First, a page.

Ehy you’re a regular here now, aren’t you? You must admit it: you know pretty well our apiary, even if maybe you are observing it from miles away. Even if maybe you saw it only through pics or videos so far. What do you think about it?
As far as I am concerned, apiaries fill me with peace and joy. I believe they are a kind of magic! They spread that certain of tradition. That something that is stand still in time and cared with love. A place where everybody is working pretty hard, but having a look at it, from outside, it simply looks like dead calm. An harmonious and balanced place, where man is in close contact with nature.
The very first time I visited Basti & granpa Heinz’s apiary, I must admit, it had a great WOW effect on me! What stroke me absolutely the most? The bienenhaus, the beehouse. This little house with bright yellow & blue boxes, towering the apiary. It was the very first time I could see one, in Italy I had never seen any before. Here they are more widespread, you can find many especially in Eastern Europe countries. Generally I show mainly the front side…but what if today I show how it is far and wide? What if I explain you how it is? A real Bienenhaus tour! Would you fancy the idea? C’mon, let’s start!
Here it is our bienenhaus!
As my little nephew Edo would tell, from the top of his 2 years and half, “casa api zio Basti” (“house bees uncle Basti“). The Bienenhaus is literally the house of the bees. A house of the bees – ours! – with a certain story behind. Our garden develops upwards, like on a gentle slope on a little hill. Now you find it there, at the top of that ‘little hill’, where our apiary is located. But what if I tell you that it hasn’t been always there? Where was it before?
On a very nice day, granpa Heinz’s parents won at the lottery (we can’t be more envious!). Thanks to this, they bought a new house with a piece of land, right there there was our Bienenhaus. Nevertheless, this was too little for the tastes and needs of great-granpa, so they disassembled it and built it again here in the 60s, since granpa Heinz was very glad to have one. This Bienenhaus has been existing since much earlier, but granpa can’t tell us exactly since when. Then, great-granpa built a new Bienenhaus (the famous one, around which Basti used to run and play when little).
How is the Bienenhaus composed?
It is a little wooden house, long more or less 6 metres and wide about 3. At the front part you can see 10 beehives. These are an ancient version of the more modern hives, they’re a bit smaller and less practical to handle. You can pull out the honeycombs from the back part, with a huge pincer. Something you could seriously break your wrists with. This year we convinced granpa Heinz, that maybe it’s better to close these hives and use the Bienenhaus mainly as a beekeeping tool shed.
Right, there’s a back part too. It’s absolutely not two-dimensional – you can enter it. On the left side, there is a door. Just above the entrance there is a hand-made sign, written in archaic German ‘zerzaust beflügelt im sammeln ungezügelt‘. This means ‘Ruffled with the wings, impossible to stop from collecting’.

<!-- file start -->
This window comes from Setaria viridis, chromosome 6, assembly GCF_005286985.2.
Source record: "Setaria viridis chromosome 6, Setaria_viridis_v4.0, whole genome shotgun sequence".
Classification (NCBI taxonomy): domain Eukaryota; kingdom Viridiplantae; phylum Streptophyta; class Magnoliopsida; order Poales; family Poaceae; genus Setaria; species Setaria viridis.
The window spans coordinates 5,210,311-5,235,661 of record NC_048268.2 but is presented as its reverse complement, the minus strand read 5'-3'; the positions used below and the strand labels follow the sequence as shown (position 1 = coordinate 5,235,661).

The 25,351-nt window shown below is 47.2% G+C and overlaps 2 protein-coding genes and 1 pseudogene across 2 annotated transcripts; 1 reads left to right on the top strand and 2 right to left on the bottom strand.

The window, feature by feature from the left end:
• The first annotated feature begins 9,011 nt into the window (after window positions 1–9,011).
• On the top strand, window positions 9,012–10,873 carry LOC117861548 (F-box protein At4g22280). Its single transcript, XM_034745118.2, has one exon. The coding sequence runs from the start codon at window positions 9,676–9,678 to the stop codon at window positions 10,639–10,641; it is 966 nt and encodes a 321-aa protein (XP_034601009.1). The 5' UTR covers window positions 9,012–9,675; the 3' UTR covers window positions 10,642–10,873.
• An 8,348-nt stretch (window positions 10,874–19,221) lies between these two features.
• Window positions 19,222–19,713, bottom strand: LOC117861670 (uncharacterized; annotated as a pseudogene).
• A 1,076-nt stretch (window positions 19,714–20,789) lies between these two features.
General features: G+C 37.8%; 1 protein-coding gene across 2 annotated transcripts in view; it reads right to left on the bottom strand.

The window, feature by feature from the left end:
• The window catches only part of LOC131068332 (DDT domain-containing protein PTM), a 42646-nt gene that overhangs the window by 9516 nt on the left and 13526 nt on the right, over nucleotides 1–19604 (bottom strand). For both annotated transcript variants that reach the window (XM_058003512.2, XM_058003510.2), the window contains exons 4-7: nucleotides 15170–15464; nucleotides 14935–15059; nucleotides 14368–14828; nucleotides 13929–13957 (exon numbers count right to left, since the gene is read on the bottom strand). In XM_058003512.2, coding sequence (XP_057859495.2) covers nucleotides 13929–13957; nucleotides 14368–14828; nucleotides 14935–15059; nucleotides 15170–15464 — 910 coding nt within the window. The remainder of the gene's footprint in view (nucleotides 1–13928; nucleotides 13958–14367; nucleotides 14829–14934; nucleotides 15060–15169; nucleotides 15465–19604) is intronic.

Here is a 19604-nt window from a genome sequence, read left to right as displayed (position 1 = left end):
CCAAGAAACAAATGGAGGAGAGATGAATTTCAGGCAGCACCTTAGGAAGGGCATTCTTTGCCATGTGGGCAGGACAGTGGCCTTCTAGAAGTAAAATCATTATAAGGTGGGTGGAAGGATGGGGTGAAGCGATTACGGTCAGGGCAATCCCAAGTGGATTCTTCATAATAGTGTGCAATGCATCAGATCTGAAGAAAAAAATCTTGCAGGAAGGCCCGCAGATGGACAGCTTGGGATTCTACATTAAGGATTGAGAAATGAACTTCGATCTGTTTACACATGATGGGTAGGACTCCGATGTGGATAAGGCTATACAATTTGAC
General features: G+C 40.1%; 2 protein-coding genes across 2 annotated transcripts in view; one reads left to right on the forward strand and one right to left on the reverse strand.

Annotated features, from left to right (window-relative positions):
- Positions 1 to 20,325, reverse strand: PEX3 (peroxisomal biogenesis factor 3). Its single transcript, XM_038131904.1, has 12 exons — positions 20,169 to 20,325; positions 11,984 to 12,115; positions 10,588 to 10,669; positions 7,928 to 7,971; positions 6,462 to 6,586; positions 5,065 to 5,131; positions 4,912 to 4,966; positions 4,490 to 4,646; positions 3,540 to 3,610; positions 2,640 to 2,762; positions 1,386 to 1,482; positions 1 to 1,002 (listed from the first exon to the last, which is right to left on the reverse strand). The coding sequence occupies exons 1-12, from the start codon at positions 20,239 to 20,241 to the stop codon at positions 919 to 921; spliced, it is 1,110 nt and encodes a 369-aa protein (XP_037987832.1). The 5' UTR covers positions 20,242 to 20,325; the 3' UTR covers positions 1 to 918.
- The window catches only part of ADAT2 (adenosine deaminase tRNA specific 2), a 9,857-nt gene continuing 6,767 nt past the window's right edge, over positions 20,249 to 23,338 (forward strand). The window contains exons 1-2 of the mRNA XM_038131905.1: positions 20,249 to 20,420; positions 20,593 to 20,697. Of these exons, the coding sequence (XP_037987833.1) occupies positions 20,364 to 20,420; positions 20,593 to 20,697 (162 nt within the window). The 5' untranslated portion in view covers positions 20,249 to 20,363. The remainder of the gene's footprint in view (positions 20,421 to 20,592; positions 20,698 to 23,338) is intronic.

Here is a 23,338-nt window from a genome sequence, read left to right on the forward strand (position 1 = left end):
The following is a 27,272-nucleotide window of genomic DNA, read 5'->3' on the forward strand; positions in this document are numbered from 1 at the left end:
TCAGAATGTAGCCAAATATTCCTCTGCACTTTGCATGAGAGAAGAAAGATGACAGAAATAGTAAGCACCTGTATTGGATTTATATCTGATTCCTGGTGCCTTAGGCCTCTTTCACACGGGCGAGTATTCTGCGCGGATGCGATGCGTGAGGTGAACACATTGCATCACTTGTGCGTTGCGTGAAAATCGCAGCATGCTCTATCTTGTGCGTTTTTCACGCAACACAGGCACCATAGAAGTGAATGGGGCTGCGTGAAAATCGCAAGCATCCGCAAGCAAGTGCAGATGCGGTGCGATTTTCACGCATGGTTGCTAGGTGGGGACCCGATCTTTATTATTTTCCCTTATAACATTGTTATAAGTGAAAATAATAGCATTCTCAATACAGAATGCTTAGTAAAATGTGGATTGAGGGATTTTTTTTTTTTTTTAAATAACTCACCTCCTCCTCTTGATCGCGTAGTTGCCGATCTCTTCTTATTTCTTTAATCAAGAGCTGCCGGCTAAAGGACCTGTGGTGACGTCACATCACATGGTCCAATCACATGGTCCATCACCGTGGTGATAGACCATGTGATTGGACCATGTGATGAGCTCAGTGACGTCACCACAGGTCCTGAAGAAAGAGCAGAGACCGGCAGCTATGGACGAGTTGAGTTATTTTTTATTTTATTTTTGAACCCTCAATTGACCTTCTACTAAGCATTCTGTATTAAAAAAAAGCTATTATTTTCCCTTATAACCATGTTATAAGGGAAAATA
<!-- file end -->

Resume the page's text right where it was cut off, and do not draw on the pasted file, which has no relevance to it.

A clear connection to our friends bees. The piece of wood is prepared by Basti’s great granpa. The writing from a friend of him. From this entrance, you enter in the Bienenhaus. Cool, we’re in! 🙂 You find yourself in a kind of corridor: what is there, at your left? The backpart of the hives! They are like closets. You open the little door (carefully locked), you take out the glass cover and you can pull out the honeycombs horizontally, with the help of the pincer.
And your right side??
There is a piece of furniture with the frames inside and a workdesk. Keeping on, always on the right, there is a piece of furniture with all drawers and shelves full of beekeeping and bequeen-breeding tools. There is a writing desk too where you can take notes.
While looking around, we found a gift that great-granpa gave to granpa Heinz: an amplifier. What is its purpose? In winter, if you are anxious to know if your bees are still alive in the beehive, but – of course – you can’t open it due to the low temperatures, you can literally auscultate the hives with this tool. Great-granpa Walter made it with his own hands, he was good in doing a bit of everything, like Basti. There is written something on it. On a side you can read “Lieber Heinz, sei auf der hut und horche immer gut“, that means “dear Heinz, stay always careful and always listen!“. Considering that granpa Heinz is now almost deaf, this makes us smile 🙂 And from the other side: “Willst von deinem Volk was wissen kannst du dieses Ding nicht missen! Summ Summ Tü tü tüt“, that means “When you want to listen to your beehive, you can’t miss this tool! bzzz“. This Walter must have been a very good and sweet person.
And at the bottom of the corridor of the Bienenhaus?
Dulcis in fundo, litterally! At the bottom of this corridor, there is a sliding door and you end up in the honeyharvesting room. A small room 2*3 metres, where we bring the honeycombs to be opened and mixed in the centrifuge. Small but very cosy, with a delicious honey smell in less then a second.
The whole Bienenhaus is full of paintings and items from the past, it’s like a little big jewel box. It’s so nice to have such a special place where to keep such special memories. What do you think about it? Have you ever seen a one closely? Let us know, we’re curious 🙂 Do not forget to follow us on the social media, there you will find more pics and videos about our Bienenhaus!